The reality is the raters themselves recognized the problems created by talking to one another about how to rate specific items, with one rater saying:

Giving the objective to being as close to double blind in methodology as possible, isn’t in inappropriate to discuss papers on the forum until all the ratings are complete?

John Cook, the head of this project, was well aware of this issue. He ran the forum where people talked to one another about how to rate individual papers. He ran the forum where people acknowledged they had cheated the study's methodology by looking up extra information about the papers they were rating. Rather than speak out against any of it, he actively participated in those forums and consequently encouraged this sort of behavior.

That last part was a reference to how the authors of the Cook et al (2013) study claimed their ratings were based solely on the title and abstracts of papers even though they had discussed in their forums how they looked up the author names and full text of papers they were rating. This new paper now admits they did this, meaning they lied when they claimed to have only used titles and abstracts for their ratings:

During the rating process of C13, raters were presented only with the paper title and abstract to base their rating on. Tol (2015) queries what steps were taken to prevent raters from gathering additional information. While there was no practical way of preventing such an outcome, raters conducted further investigation by perusing the full paper on only a few occasions, usually to clarify ambiguous abstract language

So first the authors lied and claimed they had only used the abstracts and titles of papers for their ratings. Then, after enough people have pointed out the authors had discussed how they looked up author names and full texts of papers in the forum John Cook (the head of the project) ran, they admit they cheated and used titles and abstracts but claim they only did so a few tiems.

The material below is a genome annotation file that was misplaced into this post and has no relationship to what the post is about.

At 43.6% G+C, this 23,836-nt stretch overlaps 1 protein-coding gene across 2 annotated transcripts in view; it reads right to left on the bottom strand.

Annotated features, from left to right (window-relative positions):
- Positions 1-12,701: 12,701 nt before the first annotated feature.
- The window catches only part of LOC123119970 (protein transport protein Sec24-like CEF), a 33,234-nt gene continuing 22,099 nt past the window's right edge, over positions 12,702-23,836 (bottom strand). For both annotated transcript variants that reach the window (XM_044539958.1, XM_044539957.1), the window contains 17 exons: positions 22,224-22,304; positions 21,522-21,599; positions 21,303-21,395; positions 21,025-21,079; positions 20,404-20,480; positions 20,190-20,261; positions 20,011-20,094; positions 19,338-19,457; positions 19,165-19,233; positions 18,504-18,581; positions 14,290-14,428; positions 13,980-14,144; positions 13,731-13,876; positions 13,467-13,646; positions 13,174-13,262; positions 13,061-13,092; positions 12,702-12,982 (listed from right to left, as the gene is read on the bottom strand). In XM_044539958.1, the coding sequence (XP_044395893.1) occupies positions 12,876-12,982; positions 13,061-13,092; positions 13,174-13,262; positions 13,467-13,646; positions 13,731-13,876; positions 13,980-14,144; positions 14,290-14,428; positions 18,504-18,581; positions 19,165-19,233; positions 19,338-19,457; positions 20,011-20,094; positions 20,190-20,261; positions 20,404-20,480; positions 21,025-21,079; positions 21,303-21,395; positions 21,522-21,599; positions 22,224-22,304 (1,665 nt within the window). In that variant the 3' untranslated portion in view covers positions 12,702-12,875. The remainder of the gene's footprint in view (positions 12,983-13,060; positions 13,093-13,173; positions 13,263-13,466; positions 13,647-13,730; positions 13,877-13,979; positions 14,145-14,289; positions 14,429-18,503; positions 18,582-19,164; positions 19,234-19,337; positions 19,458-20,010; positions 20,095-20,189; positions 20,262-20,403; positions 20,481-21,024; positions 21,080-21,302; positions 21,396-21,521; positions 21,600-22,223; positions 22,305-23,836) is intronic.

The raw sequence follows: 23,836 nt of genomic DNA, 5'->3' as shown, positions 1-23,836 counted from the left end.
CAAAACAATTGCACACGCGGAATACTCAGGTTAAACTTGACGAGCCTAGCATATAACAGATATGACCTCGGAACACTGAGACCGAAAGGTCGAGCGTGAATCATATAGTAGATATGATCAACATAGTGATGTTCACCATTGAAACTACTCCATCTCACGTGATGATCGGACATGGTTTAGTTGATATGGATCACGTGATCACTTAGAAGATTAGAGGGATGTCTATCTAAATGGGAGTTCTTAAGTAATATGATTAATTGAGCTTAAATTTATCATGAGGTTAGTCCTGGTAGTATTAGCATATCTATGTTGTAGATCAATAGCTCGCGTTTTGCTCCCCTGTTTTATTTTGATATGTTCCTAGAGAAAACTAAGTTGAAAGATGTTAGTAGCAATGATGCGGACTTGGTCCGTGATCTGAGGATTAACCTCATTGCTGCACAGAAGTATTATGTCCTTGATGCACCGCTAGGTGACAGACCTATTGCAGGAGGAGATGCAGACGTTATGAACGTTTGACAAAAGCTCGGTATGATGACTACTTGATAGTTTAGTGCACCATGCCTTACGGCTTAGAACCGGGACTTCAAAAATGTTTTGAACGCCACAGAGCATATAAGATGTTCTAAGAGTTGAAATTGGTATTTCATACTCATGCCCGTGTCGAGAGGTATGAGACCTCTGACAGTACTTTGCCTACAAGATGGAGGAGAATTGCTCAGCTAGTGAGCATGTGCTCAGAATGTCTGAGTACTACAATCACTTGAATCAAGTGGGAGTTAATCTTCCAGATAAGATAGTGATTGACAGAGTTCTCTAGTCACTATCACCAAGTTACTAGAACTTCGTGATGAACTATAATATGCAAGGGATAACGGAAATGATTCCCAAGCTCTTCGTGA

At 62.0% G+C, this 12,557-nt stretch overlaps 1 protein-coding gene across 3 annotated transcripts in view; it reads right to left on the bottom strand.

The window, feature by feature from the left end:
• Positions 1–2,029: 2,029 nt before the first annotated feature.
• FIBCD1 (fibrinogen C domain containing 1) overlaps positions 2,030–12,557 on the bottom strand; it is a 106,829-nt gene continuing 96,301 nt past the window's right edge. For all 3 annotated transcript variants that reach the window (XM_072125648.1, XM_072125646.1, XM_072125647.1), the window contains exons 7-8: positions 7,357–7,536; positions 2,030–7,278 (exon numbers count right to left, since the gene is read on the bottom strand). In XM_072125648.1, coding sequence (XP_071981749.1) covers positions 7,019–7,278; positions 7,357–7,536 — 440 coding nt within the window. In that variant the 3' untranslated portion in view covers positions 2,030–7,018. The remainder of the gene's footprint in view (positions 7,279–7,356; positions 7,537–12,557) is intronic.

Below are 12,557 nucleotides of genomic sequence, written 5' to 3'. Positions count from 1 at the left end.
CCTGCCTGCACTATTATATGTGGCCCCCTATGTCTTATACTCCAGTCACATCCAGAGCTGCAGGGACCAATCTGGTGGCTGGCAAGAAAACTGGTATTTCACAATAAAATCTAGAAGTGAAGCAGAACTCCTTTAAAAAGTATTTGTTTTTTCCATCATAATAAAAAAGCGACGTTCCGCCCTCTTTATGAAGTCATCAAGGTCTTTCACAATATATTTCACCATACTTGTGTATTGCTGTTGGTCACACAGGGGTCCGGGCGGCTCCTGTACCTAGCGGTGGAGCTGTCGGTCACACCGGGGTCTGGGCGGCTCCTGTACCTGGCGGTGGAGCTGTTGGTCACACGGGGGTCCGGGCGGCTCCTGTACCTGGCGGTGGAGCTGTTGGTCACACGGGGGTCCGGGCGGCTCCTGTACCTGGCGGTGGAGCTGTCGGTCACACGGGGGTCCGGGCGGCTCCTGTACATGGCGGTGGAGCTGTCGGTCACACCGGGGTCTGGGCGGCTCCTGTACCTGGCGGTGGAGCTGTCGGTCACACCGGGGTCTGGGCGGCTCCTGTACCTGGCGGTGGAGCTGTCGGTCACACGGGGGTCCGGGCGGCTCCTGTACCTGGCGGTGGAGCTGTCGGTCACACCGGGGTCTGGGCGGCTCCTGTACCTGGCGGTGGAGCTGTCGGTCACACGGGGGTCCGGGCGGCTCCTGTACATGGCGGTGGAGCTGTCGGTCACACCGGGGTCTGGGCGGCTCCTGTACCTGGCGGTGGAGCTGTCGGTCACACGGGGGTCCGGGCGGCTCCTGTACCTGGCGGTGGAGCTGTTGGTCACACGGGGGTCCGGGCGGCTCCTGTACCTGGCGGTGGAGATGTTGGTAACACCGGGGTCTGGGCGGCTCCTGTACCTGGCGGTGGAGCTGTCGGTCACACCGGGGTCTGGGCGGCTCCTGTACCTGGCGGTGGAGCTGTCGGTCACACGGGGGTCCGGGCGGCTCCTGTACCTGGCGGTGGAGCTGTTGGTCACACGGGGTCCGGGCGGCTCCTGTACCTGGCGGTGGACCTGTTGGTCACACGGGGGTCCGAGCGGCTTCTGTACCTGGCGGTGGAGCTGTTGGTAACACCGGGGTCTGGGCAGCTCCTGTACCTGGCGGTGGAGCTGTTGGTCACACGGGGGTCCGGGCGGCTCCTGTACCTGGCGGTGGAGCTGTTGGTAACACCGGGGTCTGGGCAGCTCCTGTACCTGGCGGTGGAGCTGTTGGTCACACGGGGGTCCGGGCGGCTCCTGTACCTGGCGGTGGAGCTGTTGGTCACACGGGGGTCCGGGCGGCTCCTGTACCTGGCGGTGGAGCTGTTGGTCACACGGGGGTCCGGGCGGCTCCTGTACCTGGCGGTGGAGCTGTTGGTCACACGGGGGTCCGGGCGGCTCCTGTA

There's bound to be a ton more to say about this paper, but for now, I'm signing off to await the media flurry I expect will come and manage to completely ignore how the authors of the paper blatantly lied.

Responding to Skeptical Science's Libel

I didn't think this would become a thing again, but the Skeptical Science group is apparently accusing me of hacking them again. There's a long history of these accusations, with the head of the group John Cook even getting his university, the University of Queensland, to send me a threatening letter including the accusation. His university even said they would report me to the police over it. (They never did.)

But I'm not here to rehash all that. Today, I just want to look at the latest accusations being made. Or at least, one of them. A Skeptical Science team member recently wrote this about the material I found:

Intent: John Cook certainly did not intend the files to be public. In fact, I am informed that:
– There were no public links to the files.
– URLs had to be obtained from the database of redirect URLs.
– The database was password-protected: So it required actlve effort to obtain a username/password match and search the database to find target URLs before the files could be accessed. Once you have the URL, you can give it to anyone. But that’s true of a metal door-lock key as well: Once you have a key, you can make copies and give them to everyone. The block to the public was that decent people don’t try to hack username/password pairs on other people’s systems.

If these claims were true, my actions would have been criminal. They are not true. They are obviously false. Despite this, a few days later King went on to say:

2) Checking out the methods described for getting the two files, fairly thoroughly. My SkS folks agreed that it worked that way the 1st time (for the Photoshops), but they claim it wouldn’t have worked that way the 2nd time, because they put a password system on it. Lucia did a demo, but then she reported a problem with it, so I’m not sure of the situation. It may be that what each side is saying is compatible with the other, but that’s not the way it looks. Maybe something is being de-emphasized in the story: either the effort required for some task, or the possibility of some work-around. I need some 1st-hand information.

No examination of the issue could have possibly supported the claims being made. My explanation of how I found the material in question is easy to check, and it is absolutely indisputable there was no password protection involved. I don't know which "SkS folks" are spreading false information here, but to demonstrate beyond and doubt what they claim is false, I've made a video demonstrating exactly how I found what I found. I encourage anyone who has any doubt the Skeptical Science group is full of it when they claim I hacked them to watch the demonstration:

Oh, and for the record, falsely accusing people of committing felonies is libel. It's kind of a big deal.

A New Secret Skeptical Science Paper and a New eBook

Hey guys. Today's post is an interesting one. As you guys may know, I've been accused of hacking Skeptical Science on occasion, and while it isn't true, I have had a history of finding things they post in publicly accessible locations which they would like nobody to see.